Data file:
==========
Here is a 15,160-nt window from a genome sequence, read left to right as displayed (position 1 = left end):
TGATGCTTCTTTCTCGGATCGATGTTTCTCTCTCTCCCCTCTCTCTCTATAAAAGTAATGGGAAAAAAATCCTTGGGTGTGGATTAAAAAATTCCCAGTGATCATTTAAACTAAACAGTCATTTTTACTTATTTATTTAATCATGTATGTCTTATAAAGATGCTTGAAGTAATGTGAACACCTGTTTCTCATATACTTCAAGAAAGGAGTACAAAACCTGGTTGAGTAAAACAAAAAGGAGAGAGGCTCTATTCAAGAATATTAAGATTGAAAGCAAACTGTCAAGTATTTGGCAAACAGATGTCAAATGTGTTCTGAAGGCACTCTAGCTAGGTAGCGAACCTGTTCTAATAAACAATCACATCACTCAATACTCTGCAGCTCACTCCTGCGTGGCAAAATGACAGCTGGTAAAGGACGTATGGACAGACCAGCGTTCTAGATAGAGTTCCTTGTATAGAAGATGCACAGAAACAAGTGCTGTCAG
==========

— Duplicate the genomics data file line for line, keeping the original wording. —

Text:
Here is a 15,160-nt window from a genome sequence, read left to right as displayed (position 1 = left end):
TGATGCTTCTTTCTCGGATCGATGTTTCTCTCTCTCCCCTCTCTCTCTATAAAAGTAATGGGAAAAAAATCCTTGGGTGTGGATTAAAAAATTCCCAGTGATCATTTAAACTAAACAGTCATTTTTACTTATTTATTTAATCATGTATGTCTTATAAAGATGCTTGAAGTAATGTGAACACCTGTTTCTCATATACTTCAAGAAAGGAGTACAAAACCTGGTTGAGTAAAACAAAAAGGAGAGAGGCTCTATTCAAGAATATTAAGATTGAAAGCAAACTGTCAAGTATTTGGCAAACAGATGTCAAATGTGTTCTGAAGGCACTCTAGCTAGGTAGCGAACCTGTTCTAATAAACAATCACATCACTCAATACTCTGCAGCTCACTCCTGCGTGGCAAAATGACAGCTGGTAAAGGACGTATGGACAGACCAGCGTTCTAGATAGAGTTCCTTGTATAGAAGATGCACAGAAACAAGTGCTGTCAG